As men­tioned in a pre­vi­ous blog post Turn­ing Big Data into Big Oppor­tu­nity for Finan­cial Ser­vices, Big Data typ­i­cally refers to the stor­age and man­age­ment of large­quan­ti­ties of data. As a result, the focus is placed more on the col­lec­tion of every­thing instead of iden­ti­fy­ing what mat­ters. If you are look­ing for a nee­dle in a haystack, why add more hay?

Data col­lec­tion and analy­sis is impor­tant, but if you are not able to act on it, what is the ben­e­fit from col­lect­ing more data? Through mar­ket­ing that har­nesses Big Data (Mar­ket­ing Big Data), orga­ni­za­tions can iden­tify the data that mat­ters and put it into the hands of those who can act on it. Big Data tools for mar­ket­ing are not designed to replace large data envi­ron­ments and solu­tions, but to sup­ple­ment them. Through Big Data tools, mar­keters can cull insights from vast and dis­parate data sources and iden­tify sig­nals to trans­form cus­tomer engage­ments, offer­ing more opti­mized expe­ri­ences that drive invest­ment returns.

Obtain­ing Value From Big Data

In order to real­ize the ben­e­fits of Mar­ket­ing Big Data, it is impor­tant to have a process and tools in place that will take your orga­ni­za­tion from the col­lec­tion of var­i­ous data points to the exe­cu­tion of mar­ket­ing expe­ri­ences. Con­sider the fol­low­ing framework:

  1. Ingest – Begin with man­ag­ing the data. Iden­tify the tools and processes needed to col­lect, con­nect, and store data points from the var­i­ous sources.
  2. Dis­till – Refine the data through analy­sis. Auto­mated algo­rithm may also help expe­dite the find­ing of valu­able insights.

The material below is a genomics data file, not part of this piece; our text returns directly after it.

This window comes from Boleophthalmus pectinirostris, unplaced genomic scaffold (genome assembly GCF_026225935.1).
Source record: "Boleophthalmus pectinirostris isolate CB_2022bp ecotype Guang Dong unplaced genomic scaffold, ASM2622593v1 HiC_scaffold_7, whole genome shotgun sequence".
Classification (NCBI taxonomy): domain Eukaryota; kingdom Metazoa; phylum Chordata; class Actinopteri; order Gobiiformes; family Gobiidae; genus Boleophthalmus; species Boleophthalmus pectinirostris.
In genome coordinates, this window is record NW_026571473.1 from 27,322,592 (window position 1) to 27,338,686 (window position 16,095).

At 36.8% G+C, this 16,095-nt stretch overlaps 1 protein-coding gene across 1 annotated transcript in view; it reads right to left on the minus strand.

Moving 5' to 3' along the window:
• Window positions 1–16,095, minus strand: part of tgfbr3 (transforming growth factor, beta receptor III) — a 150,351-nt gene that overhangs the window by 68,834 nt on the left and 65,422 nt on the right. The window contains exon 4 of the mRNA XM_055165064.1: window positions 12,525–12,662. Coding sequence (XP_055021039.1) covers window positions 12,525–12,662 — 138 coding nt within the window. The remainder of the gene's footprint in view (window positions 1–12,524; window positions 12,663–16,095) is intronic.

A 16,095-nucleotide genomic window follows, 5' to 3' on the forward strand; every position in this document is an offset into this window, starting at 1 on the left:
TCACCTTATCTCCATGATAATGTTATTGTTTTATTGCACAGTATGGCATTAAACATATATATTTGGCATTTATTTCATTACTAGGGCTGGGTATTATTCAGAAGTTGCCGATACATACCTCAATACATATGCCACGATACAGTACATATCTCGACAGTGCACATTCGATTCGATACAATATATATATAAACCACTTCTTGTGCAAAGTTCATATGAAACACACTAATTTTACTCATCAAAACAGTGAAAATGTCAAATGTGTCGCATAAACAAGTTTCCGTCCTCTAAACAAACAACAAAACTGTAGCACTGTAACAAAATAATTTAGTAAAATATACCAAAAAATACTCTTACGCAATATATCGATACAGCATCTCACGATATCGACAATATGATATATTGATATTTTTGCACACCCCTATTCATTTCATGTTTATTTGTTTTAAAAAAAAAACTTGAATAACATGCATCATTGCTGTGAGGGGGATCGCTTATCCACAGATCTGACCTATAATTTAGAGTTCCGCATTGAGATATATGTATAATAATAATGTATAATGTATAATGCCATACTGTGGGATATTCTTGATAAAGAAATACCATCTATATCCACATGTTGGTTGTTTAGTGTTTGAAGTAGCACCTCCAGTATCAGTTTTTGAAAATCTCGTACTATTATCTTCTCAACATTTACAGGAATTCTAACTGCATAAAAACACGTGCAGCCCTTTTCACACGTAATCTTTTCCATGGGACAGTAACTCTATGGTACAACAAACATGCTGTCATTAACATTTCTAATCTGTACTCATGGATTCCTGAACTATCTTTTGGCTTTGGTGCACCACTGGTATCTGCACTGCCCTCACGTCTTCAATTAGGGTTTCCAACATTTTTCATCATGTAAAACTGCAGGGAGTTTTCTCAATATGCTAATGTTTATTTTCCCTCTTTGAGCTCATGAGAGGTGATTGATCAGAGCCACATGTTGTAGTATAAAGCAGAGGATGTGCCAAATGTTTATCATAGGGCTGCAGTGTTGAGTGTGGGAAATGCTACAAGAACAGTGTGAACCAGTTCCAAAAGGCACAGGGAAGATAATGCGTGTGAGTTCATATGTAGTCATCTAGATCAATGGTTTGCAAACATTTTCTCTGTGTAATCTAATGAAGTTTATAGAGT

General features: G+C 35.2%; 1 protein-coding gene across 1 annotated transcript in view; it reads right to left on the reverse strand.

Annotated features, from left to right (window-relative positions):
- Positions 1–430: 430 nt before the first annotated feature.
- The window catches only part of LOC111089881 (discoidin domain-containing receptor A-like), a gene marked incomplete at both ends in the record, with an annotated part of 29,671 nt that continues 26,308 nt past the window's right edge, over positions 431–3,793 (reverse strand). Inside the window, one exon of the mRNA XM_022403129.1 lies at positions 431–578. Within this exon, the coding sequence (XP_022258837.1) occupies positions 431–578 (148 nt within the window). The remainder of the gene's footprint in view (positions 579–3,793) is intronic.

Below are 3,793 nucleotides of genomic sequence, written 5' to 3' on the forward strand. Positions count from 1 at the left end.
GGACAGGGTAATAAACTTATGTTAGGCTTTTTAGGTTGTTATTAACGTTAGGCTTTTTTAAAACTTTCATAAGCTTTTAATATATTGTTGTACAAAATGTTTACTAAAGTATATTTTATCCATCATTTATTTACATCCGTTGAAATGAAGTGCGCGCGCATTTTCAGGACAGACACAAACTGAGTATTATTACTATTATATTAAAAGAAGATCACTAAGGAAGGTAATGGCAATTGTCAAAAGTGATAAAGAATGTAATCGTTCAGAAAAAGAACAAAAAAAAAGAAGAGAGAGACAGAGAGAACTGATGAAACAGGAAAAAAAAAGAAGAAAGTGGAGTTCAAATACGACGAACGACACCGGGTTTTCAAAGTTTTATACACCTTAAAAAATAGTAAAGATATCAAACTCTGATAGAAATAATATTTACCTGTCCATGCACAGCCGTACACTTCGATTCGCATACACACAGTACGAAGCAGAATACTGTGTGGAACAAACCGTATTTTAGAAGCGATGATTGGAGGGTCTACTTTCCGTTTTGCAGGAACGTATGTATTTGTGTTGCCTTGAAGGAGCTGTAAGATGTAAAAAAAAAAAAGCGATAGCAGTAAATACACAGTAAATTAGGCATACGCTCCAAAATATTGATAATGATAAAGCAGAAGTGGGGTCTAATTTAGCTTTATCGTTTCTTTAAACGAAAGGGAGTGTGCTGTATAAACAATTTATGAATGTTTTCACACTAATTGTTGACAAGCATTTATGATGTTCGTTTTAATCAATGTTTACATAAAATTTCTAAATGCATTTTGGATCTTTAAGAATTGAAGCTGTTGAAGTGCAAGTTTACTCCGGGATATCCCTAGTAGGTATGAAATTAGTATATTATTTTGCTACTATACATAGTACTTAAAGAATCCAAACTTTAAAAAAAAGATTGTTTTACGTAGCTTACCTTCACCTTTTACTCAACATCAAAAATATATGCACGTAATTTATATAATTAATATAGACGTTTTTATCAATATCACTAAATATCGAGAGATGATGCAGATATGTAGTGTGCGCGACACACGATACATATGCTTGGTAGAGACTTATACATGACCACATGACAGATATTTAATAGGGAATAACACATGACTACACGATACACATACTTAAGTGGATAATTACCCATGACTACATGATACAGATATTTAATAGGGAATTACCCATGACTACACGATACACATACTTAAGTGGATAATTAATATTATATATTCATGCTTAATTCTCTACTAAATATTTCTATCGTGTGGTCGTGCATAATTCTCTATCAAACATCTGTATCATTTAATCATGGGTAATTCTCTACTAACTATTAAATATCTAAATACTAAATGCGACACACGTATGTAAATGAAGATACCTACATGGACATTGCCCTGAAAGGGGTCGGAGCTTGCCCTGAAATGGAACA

3. Curate – Assem­ble the insight found while dis­till­ing the data into pack­ages that can eas­ily be con­sumed. This may be through reports for peo­ple, or through tools for other sys­tems to use.
  4. Syn­di­cate – Deliver and pub­lish the insights to the peo­ple and sys­tems that need to be aware of them.
  5. Opti­mize – Use what you have learned to test and improve. Learn from past work and get a lit­tle bet­ter each time.

Big Data Framework

Fol­low­ing a frame­work will allow you to not only act on Big Data, but also iden­tify gaps in processes or tech­nol­ogy in order to max­i­mize the ben­e­fit of Mar­ket­ing Big Data.

What About Privacy?

To date, many com­pa­nies in the finan­cial indus­try have remained cau­tious about delv­ing into big data due to the industry’s strict pri­vacy and com­pli­ance reg­u­la­tions. For the com­pa­nies in this indus­try, pri­vacy is para­mount. If even a small amount of per­sonal infor­ma­tion escaped a “data vault,” it could be detri­men­tal to a cus­tomer and the institution’s over­all brand, includ­ing a loss in rev­enue from decreased busi­ness or from reg­u­la­tory fines.

Since pri­vacy is crit­i­cal, gov­ern­ment agen­cies heav­ily reg­u­late the use of per­sonal infor­ma­tion for finan­cial ser­vices and insur­ance com­pa­nies. In addi­tion, many insti­tu­tions have their own poli­cies in place to fur­ther pro­tect and dic­tate the use of data; those poli­cies can be even stricter than estab­lished gov­ern­ment reg­u­la­tions. Addi­tion­ally, insti­tu­tions in this indus­try need to put forth the effort to con­vince reg­u­la­tory groups that data is used appro­pri­ately and to reas­sure cus­tomers that their per­sonal infor­ma­tion is secure.

How­ever, per­sonal or sen­si­tive infor­ma­tion does not need to be made pub­lic in order to use for mar­ket­ing. Most data sources and cus­tomer infor­ma­tion lie in secure loca­tions, where mod­el­ing and analy­sis may occur. Anony­mous cus­tomer seg­ments may be cre­ated based on rules and attrib­utes from analy­sis of known infor­ma­tion behind secure walls. Use what is known to mar­ket to the unknown.